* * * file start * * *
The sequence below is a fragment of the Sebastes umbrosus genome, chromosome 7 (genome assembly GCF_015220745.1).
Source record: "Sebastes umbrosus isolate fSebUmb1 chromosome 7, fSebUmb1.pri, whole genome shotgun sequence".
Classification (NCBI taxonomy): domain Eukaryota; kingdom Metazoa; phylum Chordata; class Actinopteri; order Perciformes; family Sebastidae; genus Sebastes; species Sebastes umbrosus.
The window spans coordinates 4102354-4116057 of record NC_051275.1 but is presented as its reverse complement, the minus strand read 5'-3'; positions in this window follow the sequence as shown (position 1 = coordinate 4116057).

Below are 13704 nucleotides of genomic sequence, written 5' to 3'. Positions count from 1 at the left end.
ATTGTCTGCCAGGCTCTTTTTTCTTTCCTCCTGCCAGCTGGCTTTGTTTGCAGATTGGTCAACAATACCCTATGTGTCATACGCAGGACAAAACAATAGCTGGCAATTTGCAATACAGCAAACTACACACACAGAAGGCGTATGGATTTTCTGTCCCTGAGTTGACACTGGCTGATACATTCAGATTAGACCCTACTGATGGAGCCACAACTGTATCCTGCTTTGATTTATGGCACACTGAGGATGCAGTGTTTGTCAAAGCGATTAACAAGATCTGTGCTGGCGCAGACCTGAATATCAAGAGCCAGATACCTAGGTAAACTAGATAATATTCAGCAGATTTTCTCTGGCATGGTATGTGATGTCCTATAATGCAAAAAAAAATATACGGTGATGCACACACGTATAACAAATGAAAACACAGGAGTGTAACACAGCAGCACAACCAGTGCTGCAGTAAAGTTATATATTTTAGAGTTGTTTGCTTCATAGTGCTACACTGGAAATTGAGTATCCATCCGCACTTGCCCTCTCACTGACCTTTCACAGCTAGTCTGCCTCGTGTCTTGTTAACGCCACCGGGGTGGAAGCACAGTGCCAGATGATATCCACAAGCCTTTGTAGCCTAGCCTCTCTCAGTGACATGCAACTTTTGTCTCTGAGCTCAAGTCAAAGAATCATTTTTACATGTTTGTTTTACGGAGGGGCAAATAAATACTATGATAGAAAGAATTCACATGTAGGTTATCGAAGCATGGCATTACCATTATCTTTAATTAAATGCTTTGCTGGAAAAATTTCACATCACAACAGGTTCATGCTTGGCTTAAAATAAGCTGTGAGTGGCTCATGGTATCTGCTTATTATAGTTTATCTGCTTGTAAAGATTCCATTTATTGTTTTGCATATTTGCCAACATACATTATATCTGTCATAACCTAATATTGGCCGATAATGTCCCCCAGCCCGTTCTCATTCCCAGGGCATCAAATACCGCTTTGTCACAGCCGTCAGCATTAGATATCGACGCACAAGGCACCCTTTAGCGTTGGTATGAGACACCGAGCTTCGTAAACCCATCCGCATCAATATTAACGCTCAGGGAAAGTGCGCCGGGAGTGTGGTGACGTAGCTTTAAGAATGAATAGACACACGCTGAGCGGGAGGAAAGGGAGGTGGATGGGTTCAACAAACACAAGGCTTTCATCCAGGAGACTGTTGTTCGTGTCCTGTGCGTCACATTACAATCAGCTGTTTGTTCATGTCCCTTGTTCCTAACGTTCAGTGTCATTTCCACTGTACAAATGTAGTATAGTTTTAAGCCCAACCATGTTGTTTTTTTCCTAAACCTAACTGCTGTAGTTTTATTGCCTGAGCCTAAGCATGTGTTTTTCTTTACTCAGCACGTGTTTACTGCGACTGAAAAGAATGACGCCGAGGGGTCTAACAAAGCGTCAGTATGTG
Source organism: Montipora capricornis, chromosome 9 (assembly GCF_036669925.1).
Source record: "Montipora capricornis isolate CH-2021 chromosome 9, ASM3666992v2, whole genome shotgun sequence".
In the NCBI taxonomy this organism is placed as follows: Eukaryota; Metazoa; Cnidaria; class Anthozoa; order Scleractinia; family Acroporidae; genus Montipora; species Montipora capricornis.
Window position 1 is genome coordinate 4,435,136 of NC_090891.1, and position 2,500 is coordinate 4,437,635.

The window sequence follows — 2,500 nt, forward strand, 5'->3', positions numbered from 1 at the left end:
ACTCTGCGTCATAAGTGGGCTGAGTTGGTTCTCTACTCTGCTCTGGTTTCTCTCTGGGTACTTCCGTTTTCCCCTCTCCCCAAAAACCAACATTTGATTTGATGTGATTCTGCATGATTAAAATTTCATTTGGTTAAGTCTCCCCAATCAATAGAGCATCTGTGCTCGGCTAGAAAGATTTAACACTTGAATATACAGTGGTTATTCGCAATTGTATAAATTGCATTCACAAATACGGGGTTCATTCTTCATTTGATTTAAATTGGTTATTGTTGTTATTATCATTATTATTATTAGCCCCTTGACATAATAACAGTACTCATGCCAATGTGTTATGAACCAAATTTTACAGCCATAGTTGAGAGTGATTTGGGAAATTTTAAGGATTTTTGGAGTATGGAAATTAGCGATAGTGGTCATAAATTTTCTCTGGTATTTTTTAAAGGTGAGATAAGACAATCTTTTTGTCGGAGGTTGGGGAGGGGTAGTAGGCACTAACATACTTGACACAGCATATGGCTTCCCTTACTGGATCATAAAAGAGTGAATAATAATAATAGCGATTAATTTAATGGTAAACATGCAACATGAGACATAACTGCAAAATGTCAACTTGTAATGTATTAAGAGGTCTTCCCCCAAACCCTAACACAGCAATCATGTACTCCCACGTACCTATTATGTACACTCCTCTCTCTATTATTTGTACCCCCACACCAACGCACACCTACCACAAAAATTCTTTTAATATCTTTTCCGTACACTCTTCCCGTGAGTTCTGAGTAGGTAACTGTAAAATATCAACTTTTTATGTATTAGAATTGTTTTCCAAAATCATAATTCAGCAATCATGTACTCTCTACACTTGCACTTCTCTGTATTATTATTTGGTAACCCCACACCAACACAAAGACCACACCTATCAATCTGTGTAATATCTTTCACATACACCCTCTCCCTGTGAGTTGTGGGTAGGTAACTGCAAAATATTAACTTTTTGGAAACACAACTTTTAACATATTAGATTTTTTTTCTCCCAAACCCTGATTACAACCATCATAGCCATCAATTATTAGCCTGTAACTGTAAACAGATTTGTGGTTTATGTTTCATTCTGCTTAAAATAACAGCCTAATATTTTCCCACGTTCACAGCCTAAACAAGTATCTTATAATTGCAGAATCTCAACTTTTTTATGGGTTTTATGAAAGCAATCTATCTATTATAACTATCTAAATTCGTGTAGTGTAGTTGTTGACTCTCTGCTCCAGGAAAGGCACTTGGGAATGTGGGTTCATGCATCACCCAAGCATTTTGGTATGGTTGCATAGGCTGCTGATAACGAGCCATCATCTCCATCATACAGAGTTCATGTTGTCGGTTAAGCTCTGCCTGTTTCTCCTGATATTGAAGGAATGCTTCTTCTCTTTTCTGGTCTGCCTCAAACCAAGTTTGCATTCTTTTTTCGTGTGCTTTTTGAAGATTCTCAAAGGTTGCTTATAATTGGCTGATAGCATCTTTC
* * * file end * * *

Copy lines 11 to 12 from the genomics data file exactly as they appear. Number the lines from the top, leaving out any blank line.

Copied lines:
The window sequence follows — 2,500 nt, forward strand, 5'->3', positions numbered from 1 at the left end:
ACTCTGCGTCATAAGTGGGCTGAGTTGGTTCTCTACTCTGCTCTGGTTTCTCTCTGGGTACTTCCGTTTTCCCCTCTCCCCAAAAACCAACATTTGATTTGATGTGATTCTGCATGATTAAAATTTCATTTGGTTAAGTCTCCCCAATCAATAGAGCATCTGTGCTCGGCTAGAAAGATTTAACACTTGAATATACAGTGGTTATTCGCAATTGTATAAATTGCATTCACAAATACGGGGTTCATTCTTCATTTGATTTAAATTGGTTATTGTTGTTATTATCATTATTATTATTAGCCCCTTGACATAATAACAGTACTCATGCCAATGTGTTATGAACCAAATTTTACAGCCATAGTTGAGAGTGATTTGGGAAATTTTAAGGATTTTTGGAGTATGGAAATTAGCGATAGTGGTCATAAATTTTCTCTGGTATTTTTTAAAGGTGAGATAAGACAATCTTTTTGTCGGAGGTTGGGGAGGGGTAGTAGGCACTAACATACTTGACACAGCATATGGCTTCCCTTACTGGATCATAAAAGAGTGAATAATAATAATAGCGATTAATTTAATGGTAAACATGCAACATGAGACATAACTGCAAAATGTCAACTTGTAATGTATTAAGAGGTCTTCCCCCAAACCCTAACACAGCAATCATGTACTCCCACGTACCTATTATGTACACTCCTCTCTCTATTATTTGTACCCCCACACCAACGCACACCTACCACAAAAATTCTTTTAATATCTTTTCCGTACACTCTTCCCGTGAGTTCTGAGTAGGTAACTGTAAAATATCAACTTTTTATGTATTAGAATTGTTTTCCAAAATCATAATTCAGCAATCATGTACTCTCTACACTTGCACTTCTCTGTATTATTATTTGGTAACCCCACACCAACACAAAGACCACACCTATCAATCTGTGTAATATCTTTCACATACACCCTCTCCCTGTGAGTTGTGGGTAGGTAACTGCAAAATATTAACTTTTTGGAAACACAACTTTTAACATATTAGATTTTTTTTCTCCCAAACCCTGATTACAACCATCATAGCCATCAATTATTAGCCTGTAACTGTAAACAGATTTGTGGTTTATGTTTCATTCTGCTTAAAATAACAGCCTAATATTTTCCCACGTTCACAGCCTAAACAAGTATCTTATAATTGCAGAATCTCAACTTTTTTATGGGTTTTATGAAAGCAATCTATCTATTATAACTATCTAAATTCGTGTAGTGTAGTTGTTGACTCTCTGCTCCAGGAAAGGCACTTGGGAATGTGGGTTCATGCATCACCCAAGCATTTTGGTATGGTTGCATAGGCTGCTGATAACGAGCCATCATCTCCATCATACAGAGTTCATGTTGTCGGTTAAGCTCTGCCTGTTTCTCCTGATATTGAAGGAATGCTTCTTCTCTTTTCTGGTCTGCCTCAAACCAAGTTTGCATTCTTTTTTCGTGTGCTTTTTGAAGATTCTCAAAGGTTGCTTATAATTGGCTGATAGCATCTTTC